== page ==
Life under lockdown for people with disabilities
22 May 2020
By Biénne Huisman for SPOTLIGHT
Covid-19 and South Africa’s lockdown have impacted the lives of people with disabilities in ways that may not be immediately obvious. Biénne Huisman spoke to three people with different disabilities about how their lives have changed.
For Jemima Maotoe Covid-19 poses a major disruption, stemming from the ignorance and fear of others. When the 44-year-old grandmother and administration specialist uses public transport, she says fellow passengers are loath to help her for fear of contracting the virus by touching her wheelchair.
“My mobility has been really affected by coronavirus,” says Maotoe. “People are not well informed. It is so hard to convey to people that they won’t get corona from touching my wheelchair. I show them I am sanitising my wheels, my chair. You know, when I use taxis I depend on people, fellow passengers or the driver to upload and offload me. But they don’t want to touch my chair. Even in the shop, I see fear in people’s eyes.”
Maotoe was born without lower limbs in Irene, Pretoria. She attended Tlamelang Special School in Mafikeng and Filadelfia Secondary School in Soshanguve, north of Pretoria. From 2014 until 2019, she served as North Gauteng facilitator of QASA (QuadPara Association of South Africa), a non-profit organisation that lobbies for people with mobility impairments.
In June 2019, Maotoe started an internship with an engineering automation company ICR in Midrand, working as an administration specialist. “Mainly I was processing e-bay logistics,” she says. “It was nice working in a different field, very exciting.”
When lockdown kicked in, Maotoe had to stop working. She left the room she rented in Tembisa near her office to move back in with her family in Soshanguve. During lockdown she is still earning her monthly salary of R4,000. Maotoe is the sole breadwinner for a household of six that includes her 92-year-old mother, her three children aged 29, 23 and 7, and her two granddaughters, aged 7 and 3. She is busy divorcing her husband, who she says deserted her in 2011 without paying maintenance.
While Maotoe is speaking to Spotlight over the phone, children’s voices sound shrill in the background. She excuses herself, admonishing them in a hushed tone.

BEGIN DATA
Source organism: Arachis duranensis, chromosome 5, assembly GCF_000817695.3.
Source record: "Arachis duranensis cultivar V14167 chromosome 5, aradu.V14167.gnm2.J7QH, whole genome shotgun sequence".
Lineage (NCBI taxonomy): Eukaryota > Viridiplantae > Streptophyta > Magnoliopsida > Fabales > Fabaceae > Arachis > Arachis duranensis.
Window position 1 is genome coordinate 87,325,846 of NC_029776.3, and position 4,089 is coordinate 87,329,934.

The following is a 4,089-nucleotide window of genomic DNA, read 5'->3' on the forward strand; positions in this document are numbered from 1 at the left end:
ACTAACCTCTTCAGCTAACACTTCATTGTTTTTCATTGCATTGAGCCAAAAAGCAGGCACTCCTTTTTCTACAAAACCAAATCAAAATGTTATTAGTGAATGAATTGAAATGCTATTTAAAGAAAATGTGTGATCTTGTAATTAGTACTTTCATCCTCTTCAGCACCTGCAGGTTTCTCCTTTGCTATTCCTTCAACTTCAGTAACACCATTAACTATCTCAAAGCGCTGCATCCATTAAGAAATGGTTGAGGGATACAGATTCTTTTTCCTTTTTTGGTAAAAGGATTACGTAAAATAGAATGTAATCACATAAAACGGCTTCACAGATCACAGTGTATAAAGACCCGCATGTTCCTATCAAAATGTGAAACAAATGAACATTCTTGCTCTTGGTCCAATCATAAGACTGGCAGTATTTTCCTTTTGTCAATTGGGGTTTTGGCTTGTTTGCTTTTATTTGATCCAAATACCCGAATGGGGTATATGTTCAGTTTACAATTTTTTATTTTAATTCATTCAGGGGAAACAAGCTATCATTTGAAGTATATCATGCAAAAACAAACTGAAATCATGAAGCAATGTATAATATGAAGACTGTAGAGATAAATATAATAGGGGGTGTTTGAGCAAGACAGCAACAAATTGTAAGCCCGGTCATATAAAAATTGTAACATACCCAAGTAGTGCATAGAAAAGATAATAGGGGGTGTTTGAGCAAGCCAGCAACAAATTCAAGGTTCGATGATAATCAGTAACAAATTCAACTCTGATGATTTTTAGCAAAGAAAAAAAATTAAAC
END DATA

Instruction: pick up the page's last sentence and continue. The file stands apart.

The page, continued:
“Lockdown has been difficult,” she continues. “I’m the sole breadwinner. My mum is old and frail. I need to look after her. We are homeschooling the little ones. I mean, it’s not easy. School at home is not the same. But we’re trying our best to teach them.”
Who goes shopping for the household? “Normally I go shopping with my second daughter,” says Maotoe. “We stay next to the plaza. People with disabilities go to the front of the queue, so it is easier.” She has a motorised wheelchair, which was donated to her.
Meanwhile, Covid-19 safeguarding is posing a major financial strain. “Most people buy one bottle of hand sanitiser, that will last them so long,” says Maotoe. “We have to buy twice as much to sanitise my chair, too. It is so much responsibility. We’ve had to adapt our lifestyle quickly.”
Despite the challenges, Maotoe is grateful. “I made a choice a long time ago not to let my disability get in my way,” she says. “I had a lot of challenges growing up. These negative things were hindering me from reaching the level I wanted to reach in life. So, I learned to live with what I have. My children, well, their love carries me. They see me not as someone with a disability, but as their mother. A lot of people with disabilities are rejected. The world out there is cruel. I had to raise my children to be strong. They would come back from school crying, because children had taunted them about having a disabled mother. Yes, my children never rejected or mocked me, and for that I am so grateful.”
For the most part, Maotoe considers Covid-19 a big setback in her progress to live a productive life. “So for me, I see corona as a setback for being integrated in society. People should be more aware, they should be more open to being educated.”
She hopes to return to her job once Gauteng reaches lockdown Level 2.
“I am still keeping my room in Thembisa,” she says. “With the hope that I will be going back to work. For it is hard to find accommodation, especially if you are a wheelchair user. I struggled to find a place until a kind lady gave me this room. It is expensive to keep paying, but ICR is giving me an accommodation allowance, so I can afford it. My company promised I will go back to work, once this settles.”
Simon Ndaba was born deaf in the Free State town of Harrismith.
He attended Bartimea School for the Deaf and Blind in Thaba ’Nchu. Then he studied art at Motheo College in Bloemfontein, completing his N6 certification in painting, drawing, ceramics, computer graphics, and jewellery. After working as a South African Sign Language (SASL) book illustrator at the University of the Free State, his journey led to the Boland town of Worcester, where he has worked as an SASL trainer at the National Institute of the Deaf (NID) for the past six years.
Ndaba is in lockdown with his fiancée and nine-month-old son in the staff quarters on the NID campus. Responding to questions from Spotlight, the 37-year-old arts enthusiast relays how Covid-19 is hampering communication for those hard of hearing.
“Personally, communication is an even greater challenge,” he says. “Many businesses resort to phone calls only, and upon visiting open shops it is impossible to lip-read when people wear masks. Masks are a great barrier to communication for most deaf people. To address the challenge of communication, I find my only recourse is to use a writing pad and to write to and fro,” he says.